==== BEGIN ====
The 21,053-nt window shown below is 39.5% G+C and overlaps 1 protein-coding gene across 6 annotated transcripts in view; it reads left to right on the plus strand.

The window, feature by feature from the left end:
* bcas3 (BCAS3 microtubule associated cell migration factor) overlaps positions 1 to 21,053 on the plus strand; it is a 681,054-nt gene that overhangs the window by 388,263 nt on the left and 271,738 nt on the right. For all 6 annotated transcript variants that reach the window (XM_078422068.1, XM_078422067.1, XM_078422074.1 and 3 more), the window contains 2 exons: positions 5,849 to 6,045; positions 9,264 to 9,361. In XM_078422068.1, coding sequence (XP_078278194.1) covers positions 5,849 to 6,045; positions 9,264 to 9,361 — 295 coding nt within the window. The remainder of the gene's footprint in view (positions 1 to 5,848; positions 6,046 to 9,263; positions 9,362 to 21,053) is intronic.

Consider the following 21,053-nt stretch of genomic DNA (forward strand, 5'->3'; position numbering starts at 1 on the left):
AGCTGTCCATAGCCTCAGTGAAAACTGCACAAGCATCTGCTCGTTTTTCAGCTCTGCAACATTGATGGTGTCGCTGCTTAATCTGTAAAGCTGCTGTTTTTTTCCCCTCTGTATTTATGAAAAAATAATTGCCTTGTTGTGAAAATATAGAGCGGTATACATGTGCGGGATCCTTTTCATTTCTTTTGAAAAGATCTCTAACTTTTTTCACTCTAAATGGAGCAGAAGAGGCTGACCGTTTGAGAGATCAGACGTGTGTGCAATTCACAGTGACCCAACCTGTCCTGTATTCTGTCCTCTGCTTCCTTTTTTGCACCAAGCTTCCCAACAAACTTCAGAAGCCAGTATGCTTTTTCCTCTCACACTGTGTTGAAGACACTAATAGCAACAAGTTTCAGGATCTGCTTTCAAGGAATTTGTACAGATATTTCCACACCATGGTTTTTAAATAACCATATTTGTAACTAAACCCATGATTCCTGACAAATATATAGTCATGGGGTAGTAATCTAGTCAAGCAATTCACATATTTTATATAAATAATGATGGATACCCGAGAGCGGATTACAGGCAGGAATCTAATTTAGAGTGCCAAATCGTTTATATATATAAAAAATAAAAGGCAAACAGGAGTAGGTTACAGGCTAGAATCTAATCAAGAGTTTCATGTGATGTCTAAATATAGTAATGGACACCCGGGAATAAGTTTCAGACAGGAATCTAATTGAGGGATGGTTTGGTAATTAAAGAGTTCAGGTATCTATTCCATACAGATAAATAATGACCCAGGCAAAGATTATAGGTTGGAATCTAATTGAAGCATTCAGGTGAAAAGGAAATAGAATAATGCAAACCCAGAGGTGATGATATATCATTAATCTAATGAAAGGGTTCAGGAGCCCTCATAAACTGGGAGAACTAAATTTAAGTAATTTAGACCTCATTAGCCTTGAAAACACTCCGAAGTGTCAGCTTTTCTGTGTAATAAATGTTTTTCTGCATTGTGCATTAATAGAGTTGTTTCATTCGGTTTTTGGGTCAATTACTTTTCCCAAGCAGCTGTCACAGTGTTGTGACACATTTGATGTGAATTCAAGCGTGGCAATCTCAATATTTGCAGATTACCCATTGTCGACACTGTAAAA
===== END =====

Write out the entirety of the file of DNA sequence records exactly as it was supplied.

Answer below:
The 21,053-nt window shown below is 39.5% G+C and overlaps 1 protein-coding gene across 6 annotated transcripts in view; it reads left to right on the plus strand.

The window, feature by feature from the left end:
* bcas3 (BCAS3 microtubule associated cell migration factor) overlaps positions 1 to 21,053 on the plus strand; it is a 681,054-nt gene that overhangs the window by 388,263 nt on the left and 271,738 nt on the right. For all 6 annotated transcript variants that reach the window (XM_078422068.1, XM_078422067.1, XM_078422074.1 and 3 more), the window contains 2 exons: positions 5,849 to 6,045; positions 9,264 to 9,361. In XM_078422068.1, coding sequence (XP_078278194.1) covers positions 5,849 to 6,045; positions 9,264 to 9,361 — 295 coding nt within the window. The remainder of the gene's footprint in view (positions 1 to 5,848; positions 6,046 to 9,263; positions 9,362 to 21,053) is intronic.

Consider the following 21,053-nt stretch of genomic DNA (forward strand, 5'->3'; position numbering starts at 1 on the left):
AGCTGTCCATAGCCTCAGTGAAAACTGCACAAGCATCTGCTCGTTTTTCAGCTCTGCAACATTGATGGTGTCGCTGCTTAATCTGTAAAGCTGCTGTTTTTTTCCCCTCTGTATTTATGAAAAAATAATTGCCTTGTTGTGAAAATATAGAGCGGTATACATGTGCGGGATCCTTTTCATTTCTTTTGAAAAGATCTCTAACTTTTTTCACTCTAAATGGAGCAGAAGAGGCTGACCGTTTGAGAGATCAGACGTGTGTGCAATTCACAGTGACCCAACCTGTCCTGTATTCTGTCCTCTGCTTCCTTTTTTGCACCAAGCTTCCCAACAAACTTCAGAAGCCAGTATGCTTTTTCCTCTCACACTGTGTTGAAGACACTAATAGCAACAAGTTTCAGGATCTGCTTTCAAGGAATTTGTACAGATATTTCCACACCATGGTTTTTAAATAACCATATTTGTAACTAAACCCATGATTCCTGACAAATATATAGTCATGGGGTAGTAATCTAGTCAAGCAATTCACATATTTTATATAAATAATGATGGATACCCGAGAGCGGATTACAGGCAGGAATCTAATTTAGAGTGCCAAATCGTTTATATATATAAAAAATAAAAGGCAAACAGGAGTAGGTTACAGGCTAGAATCTAATCAAGAGTTTCATGTGATGTCTAAATATAGTAATGGACACCCGGGAATAAGTTTCAGACAGGAATCTAATTGAGGGATGGTTTGGTAATTAAAGAGTTCAGGTATCTATTCCATACAGATAAATAATGACCCAGGCAAAGATTATAGGTTGGAATCTAATTGAAGCATTCAGGTGAAAAGGAAATAGAATAATGCAAACCCAGAGGTGATGATATATCATTAATCTAATGAAAGGGTTCAGGAGCCCTCATAAACTGGGAGAACTAAATTTAAGTAATTTAGACCTCATTAGCCTTGAAAACACTCCGAAGTGTCAGCTTTTCTGTGTAATAAATGTTTTTCTGCATTGTGCATTAATAGAGTTGTTTCATTCGGTTTTTGGGTCAATTACTTTTCCCAAGCAGCTGTCACAGTGTTGTGACACATTTGATGTGAATTCAAGCGTGGCAATCTCAATATTTGCAGATTACCCATTGTCGACACTGTAAAA